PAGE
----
If you think IRS reclassification is the only dimension of 1099 risk, then think again. Independent contractor risk is expenentially growing, and you need to become familiar with the new laws to avoid a potential class action suit.
According to Garry Mathiason of the noted employment law firm Littler Mendelson*, there were 5,786 class action lawsuits for wage and hour violations filed in 2009, a 40% increase over the prior year and representing over 80% of all class actions. The cases include overtime, meal breaks and rest breaks, and minimum wage requirements.
And while your organization's HR department might have good processes in place to ensure your W-2 employees are correctly classified for purposes of wage and hour, guess what: they aren't checking your independent contractors.
If your business has misclassified workers as independent contractors instead of employees, then you may be on the hook for wage and hour violations, too. Getting independent contractor classification wrong means you have 1099 risk exposure in a host of areas.
What's more, initiating a wage and hour claim against a current or former employer is getting easier all the time for disgruntled workers.
As Workforce.org** reported a few years ago in spotting the surge in wage and hour class action lawsuits:
“The ease with which plaintiffs’ attorneys can certify a class or collective action under the federal Fair Labor Standards Act, coupled with worker-friendly state statutes and a lack of accurate time recording and reporting by employers, has resulted in an explosion of class-action overtime lawsuits around the United States in the past several years, labor attorneys say. Allegations of misclassifying employees as exempt from overtime and not paying for off-the-clock work hours continues [sic] to result in multimillion-dollar settlements and verdicts agains employers.”
You can't rely on a piece of paper like a 1099 agreement to classify workers as independent contractors -- even if they supposedly *want* to be paid as sub-contractors.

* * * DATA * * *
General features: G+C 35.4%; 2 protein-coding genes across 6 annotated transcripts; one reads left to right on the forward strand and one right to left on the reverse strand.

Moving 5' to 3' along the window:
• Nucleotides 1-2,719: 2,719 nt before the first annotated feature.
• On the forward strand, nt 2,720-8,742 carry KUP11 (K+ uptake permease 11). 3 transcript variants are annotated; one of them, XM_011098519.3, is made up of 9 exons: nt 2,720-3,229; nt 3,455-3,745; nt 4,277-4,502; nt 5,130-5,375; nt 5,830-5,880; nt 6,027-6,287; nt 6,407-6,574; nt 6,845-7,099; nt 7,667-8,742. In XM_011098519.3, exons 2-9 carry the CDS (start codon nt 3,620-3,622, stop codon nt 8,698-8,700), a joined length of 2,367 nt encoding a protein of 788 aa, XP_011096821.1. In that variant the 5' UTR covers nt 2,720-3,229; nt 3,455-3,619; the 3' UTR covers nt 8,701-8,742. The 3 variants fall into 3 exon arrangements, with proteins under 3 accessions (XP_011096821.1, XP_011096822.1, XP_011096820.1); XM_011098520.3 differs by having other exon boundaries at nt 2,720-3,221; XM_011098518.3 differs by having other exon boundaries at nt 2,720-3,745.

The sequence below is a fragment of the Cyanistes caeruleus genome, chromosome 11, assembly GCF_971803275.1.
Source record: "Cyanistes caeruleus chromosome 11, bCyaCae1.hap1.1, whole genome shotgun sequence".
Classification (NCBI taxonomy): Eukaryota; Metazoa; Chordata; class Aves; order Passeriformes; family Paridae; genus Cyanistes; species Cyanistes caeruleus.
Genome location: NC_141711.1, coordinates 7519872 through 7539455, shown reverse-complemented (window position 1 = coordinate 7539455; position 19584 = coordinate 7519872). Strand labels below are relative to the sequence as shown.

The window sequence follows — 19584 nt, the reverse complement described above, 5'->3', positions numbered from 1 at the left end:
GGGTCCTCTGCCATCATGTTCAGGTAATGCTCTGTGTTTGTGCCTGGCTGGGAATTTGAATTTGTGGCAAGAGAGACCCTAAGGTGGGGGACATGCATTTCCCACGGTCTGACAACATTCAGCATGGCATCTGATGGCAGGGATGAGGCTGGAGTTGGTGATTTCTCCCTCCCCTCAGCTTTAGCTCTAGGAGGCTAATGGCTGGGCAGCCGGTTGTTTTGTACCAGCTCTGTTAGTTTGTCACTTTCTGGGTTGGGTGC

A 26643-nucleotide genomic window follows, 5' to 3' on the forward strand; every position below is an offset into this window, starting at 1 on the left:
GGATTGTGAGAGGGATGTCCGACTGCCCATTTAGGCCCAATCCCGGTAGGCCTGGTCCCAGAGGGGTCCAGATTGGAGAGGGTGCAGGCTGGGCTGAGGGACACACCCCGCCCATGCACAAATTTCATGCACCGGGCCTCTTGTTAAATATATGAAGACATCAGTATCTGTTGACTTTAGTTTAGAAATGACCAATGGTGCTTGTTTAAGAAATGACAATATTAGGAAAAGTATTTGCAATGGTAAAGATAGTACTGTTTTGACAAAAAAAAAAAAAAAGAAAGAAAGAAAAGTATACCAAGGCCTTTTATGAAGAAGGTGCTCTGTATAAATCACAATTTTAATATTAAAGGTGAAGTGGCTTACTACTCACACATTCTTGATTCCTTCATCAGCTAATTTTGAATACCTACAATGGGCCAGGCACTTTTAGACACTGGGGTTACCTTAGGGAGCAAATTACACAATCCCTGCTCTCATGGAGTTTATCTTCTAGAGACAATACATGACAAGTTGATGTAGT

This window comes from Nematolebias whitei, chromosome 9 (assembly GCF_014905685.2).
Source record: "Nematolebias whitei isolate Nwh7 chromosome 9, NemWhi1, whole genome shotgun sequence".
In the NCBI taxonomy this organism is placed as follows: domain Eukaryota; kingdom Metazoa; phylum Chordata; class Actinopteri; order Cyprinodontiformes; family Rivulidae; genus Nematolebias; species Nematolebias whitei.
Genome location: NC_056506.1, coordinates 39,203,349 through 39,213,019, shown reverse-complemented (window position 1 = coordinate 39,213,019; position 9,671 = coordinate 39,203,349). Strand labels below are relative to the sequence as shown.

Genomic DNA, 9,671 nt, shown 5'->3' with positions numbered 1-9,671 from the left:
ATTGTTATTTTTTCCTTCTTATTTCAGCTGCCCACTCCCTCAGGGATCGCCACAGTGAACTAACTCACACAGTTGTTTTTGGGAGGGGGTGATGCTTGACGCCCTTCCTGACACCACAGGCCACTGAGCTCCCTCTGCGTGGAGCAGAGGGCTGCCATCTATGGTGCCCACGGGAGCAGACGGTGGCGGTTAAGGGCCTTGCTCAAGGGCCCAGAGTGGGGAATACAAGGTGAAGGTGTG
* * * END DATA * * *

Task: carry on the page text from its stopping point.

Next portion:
The courts and labor departments in the states will apply economic realities to the independent contractor test. Are the workers really operating their own businesses? Are they subject to the control of the business they are performing services for? Do they have profit and loss potential? Who owns the equipment being used? Is the service being performed a core aspect of the business hiring the contractors? These questions and more -- exploring the three areas of control -- can help a court discover whether the facts of the case suggest an employment relationship or a vendor relationship.
So before you sign another 1099 contract, it is time for your organization to perform an independent contractor risk assessment, and find out how much exposure you have to potential wage and hour violations. If you aren't sure, consult with Independent Contractor Engagement Specialists to be sure you are properly managing your contract workforce.
* Mathiason, Garry. Littler Mendelson. “Legal Risks, Healthcare Reform, and Your Contingent Workforce.” Presented at SIA Risk Forum on May 11, 2010.
** Roberts, Sally. Workforce Magazine. “Time Is Big Bucks, Class-Action Wage Lawsuits Show.” http://www.workforce.com/section/00/article/25/28/07.html